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Inf(S) = 0 proof

  1. Oct 12, 2013 #1
    This is from the haggarty book on analysis

    take the set ## S := \{ 2^{-m} + 3^{-n} + 5^{-p} | m,n,p \in \mathbb{N} \} ##

    claim [itex] inf(S) = 0 [/itex]

    proof by contradiction:
    suppose ## A > 0 ## where A is the largest lower bound for S

    then ## 1/2^m + 1/3^n + 1/5^p \geq A ##
    i.e. ## 2^m + 3^n + 5^p \geq A(2^m3^n5^p) ##
    let ## X = 2^m + 3^n + 5^p ## and ## Y = 2^m3^n5^p ## where ## Y,X \in \mathbb{N} ##
    then ## X \geq AY ## hence ## Y \leq \frac{X}{A} ## which is a contradiction to the archimedean postulate which states for any real x a natural number n >= x hence the lower bound is 0

    is this proof OK or have I gone wrong somewhere?
     
  2. jcsd
  3. Oct 12, 2013 #2

    LCKurtz

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    I don't understand your contradiction. You made a hypothesis and just wrote it several different ways ending in ## Y \leq \frac{X}{A} ##. You haven't explained how it contradicts the Archimedian postulate. You also haven't observed that the glb is greater or equal 0.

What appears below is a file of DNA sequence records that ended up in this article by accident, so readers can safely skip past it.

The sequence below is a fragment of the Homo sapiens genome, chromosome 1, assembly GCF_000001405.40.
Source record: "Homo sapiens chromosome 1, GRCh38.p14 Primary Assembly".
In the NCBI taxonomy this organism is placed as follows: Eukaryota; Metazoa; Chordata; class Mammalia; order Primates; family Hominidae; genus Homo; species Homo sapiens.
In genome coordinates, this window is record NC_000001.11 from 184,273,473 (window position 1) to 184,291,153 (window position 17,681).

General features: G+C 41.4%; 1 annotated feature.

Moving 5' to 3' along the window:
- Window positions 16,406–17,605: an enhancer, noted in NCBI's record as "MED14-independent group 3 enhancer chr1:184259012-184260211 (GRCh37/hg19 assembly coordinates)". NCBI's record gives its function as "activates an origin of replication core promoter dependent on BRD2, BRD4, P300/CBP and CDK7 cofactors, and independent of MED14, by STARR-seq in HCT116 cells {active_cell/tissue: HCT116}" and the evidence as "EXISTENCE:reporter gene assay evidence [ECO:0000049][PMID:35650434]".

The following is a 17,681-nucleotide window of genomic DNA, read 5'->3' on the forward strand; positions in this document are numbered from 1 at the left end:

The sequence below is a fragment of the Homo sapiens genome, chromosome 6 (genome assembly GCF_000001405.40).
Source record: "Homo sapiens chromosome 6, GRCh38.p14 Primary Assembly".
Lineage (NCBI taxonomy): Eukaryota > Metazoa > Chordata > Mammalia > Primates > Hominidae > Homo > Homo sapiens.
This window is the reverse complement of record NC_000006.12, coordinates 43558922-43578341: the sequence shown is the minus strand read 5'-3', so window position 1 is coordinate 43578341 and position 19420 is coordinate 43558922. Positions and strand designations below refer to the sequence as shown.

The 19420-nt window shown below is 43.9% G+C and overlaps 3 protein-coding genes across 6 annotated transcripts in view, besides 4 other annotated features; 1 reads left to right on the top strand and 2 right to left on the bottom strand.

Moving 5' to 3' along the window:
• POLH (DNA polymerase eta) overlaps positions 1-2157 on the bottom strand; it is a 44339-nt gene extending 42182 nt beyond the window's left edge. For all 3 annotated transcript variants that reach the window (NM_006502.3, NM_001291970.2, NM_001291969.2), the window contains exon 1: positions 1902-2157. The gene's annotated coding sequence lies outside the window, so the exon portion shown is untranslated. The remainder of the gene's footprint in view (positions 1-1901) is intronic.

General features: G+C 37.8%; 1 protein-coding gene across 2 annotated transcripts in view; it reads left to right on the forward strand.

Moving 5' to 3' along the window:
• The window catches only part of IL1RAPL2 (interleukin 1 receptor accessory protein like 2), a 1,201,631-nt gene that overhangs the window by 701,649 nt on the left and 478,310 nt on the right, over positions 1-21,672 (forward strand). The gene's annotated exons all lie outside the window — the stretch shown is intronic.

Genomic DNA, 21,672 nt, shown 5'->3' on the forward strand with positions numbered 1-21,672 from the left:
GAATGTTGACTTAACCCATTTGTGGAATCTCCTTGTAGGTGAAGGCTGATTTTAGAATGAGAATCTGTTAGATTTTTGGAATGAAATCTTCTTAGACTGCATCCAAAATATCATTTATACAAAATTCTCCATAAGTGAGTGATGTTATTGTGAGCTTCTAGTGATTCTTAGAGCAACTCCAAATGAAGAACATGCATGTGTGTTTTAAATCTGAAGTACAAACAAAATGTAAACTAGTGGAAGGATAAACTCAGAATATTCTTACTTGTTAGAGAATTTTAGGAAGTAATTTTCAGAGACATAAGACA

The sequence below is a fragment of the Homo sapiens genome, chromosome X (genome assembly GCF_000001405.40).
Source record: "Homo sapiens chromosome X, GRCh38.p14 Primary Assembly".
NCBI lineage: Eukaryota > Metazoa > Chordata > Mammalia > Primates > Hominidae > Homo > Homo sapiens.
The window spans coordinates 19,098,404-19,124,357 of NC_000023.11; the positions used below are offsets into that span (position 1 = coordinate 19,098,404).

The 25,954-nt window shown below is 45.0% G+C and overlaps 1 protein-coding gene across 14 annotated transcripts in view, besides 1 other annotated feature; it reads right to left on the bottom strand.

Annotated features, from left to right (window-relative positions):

4. Oct 12, 2013 #3

    pasmith

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    I would prove it directly: show that for all [itex]\epsilon > 0[/itex] there exist [itex]m \in \mathbb{N}[/itex] such that [itex]2^{-m} < \frac13\epsilon[/itex], [itex]n \in \mathbb{N}[/itex] such that [itex]3^{-n} < \frac13\epsilon[/itex], and [itex]p \in \mathbb{N}[/itex] such that [itex]5^{-p} < \frac13\epsilon[/itex], and then add the inequalities together. (This assumes you've shown that 0 is a lower bound for S.)
     
  5. Oct 12, 2013 #4
    1.
    well we know the X and Y are natural numbers, and A is any number greater than 0, the archimedian postulate states that if we have a real number x, then any natural number n will be greater or equal to x. Here we have Y (which is a natural number), which we showed to be less than or equal to a natural number over a real number A>0, which is a contradiction to the archimedian postulate.

    2.
    we know the glb is more than or equal to 0 as m,n,p are natural numbers, hence as m,n,p get large 1/2^m + 1/3^n + 1/5^p will become small, but most certainly not less than 0 (it's a summation of rational numbers).